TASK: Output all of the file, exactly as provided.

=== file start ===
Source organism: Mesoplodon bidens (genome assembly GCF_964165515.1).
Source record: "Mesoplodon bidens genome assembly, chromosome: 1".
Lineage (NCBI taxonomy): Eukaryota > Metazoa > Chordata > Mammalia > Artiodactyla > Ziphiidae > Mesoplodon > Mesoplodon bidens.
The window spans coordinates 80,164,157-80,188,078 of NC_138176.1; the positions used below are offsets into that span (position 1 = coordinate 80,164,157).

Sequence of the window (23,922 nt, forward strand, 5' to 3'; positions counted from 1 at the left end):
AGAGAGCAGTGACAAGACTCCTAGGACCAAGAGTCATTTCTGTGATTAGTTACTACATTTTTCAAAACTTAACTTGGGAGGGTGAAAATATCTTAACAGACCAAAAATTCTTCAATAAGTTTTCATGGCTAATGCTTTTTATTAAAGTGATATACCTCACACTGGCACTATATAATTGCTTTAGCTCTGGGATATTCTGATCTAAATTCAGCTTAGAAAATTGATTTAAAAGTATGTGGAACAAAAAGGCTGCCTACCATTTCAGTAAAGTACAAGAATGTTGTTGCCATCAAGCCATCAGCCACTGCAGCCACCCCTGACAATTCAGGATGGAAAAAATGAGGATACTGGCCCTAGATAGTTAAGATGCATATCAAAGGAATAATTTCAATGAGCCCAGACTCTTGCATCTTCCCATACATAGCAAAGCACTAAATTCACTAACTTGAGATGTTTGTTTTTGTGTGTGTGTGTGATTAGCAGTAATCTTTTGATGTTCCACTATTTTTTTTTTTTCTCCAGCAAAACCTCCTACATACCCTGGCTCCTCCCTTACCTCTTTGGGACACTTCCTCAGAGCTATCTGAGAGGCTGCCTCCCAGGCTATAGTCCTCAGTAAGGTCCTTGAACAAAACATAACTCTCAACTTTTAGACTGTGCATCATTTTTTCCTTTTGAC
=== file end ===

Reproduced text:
Source organism: Mesoplodon bidens (genome assembly GCF_964165515.1).
Source record: "Mesoplodon bidens genome assembly, chromosome: 1".
Lineage (NCBI taxonomy): Eukaryota > Metazoa > Chordata > Mammalia > Artiodactyla > Ziphiidae > Mesoplodon > Mesoplodon bidens.
The window spans coordinates 80,164,157-80,188,078 of NC_138176.1; the positions used below are offsets into that span (position 1 = coordinate 80,164,157).

Sequence of the window (23,922 nt, forward strand, 5' to 3'; positions counted from 1 at the left end):
AGAGAGCAGTGACAAGACTCCTAGGACCAAGAGTCATTTCTGTGATTAGTTACTACATTTTTCAAAACTTAACTTGGGAGGGTGAAAATATCTTAACAGACCAAAAATTCTTCAATAAGTTTTCATGGCTAATGCTTTTTATTAAAGTGATATACCTCACACTGGCACTATATAATTGCTTTAGCTCTGGGATATTCTGATCTAAATTCAGCTTAGAAAATTGATTTAAAAGTATGTGGAACAAAAAGGCTGCCTACCATTTCAGTAAAGTACAAGAATGTTGTTGCCATCAAGCCATCAGCCACTGCAGCCACCCCTGACAATTCAGGATGGAAAAAATGAGGATACTGGCCCTAGATAGTTAAGATGCATATCAAAGGAATAATTTCAATGAGCCCAGACTCTTGCATCTTCCCATACATAGCAAAGCACTAAATTCACTAACTTGAGATGTTTGTTTTTGTGTGTGTGTGTGATTAGCAGTAATCTTTTGATGTTCCACTATTTTTTTTTTTTCTCCAGCAAAACCTCCTACATACCCTGGCTCCTCCCTTACCTCTTTGGGACACTTCCTCAGAGCTATCTGAGAGGCTGCCTCCCAGGCTATAGTCCTCAGTAAGGTCCTTGAACAAAACATAACTCTCAACTTTTAGACTGTGCATCATTTTTTCCTTTTGAC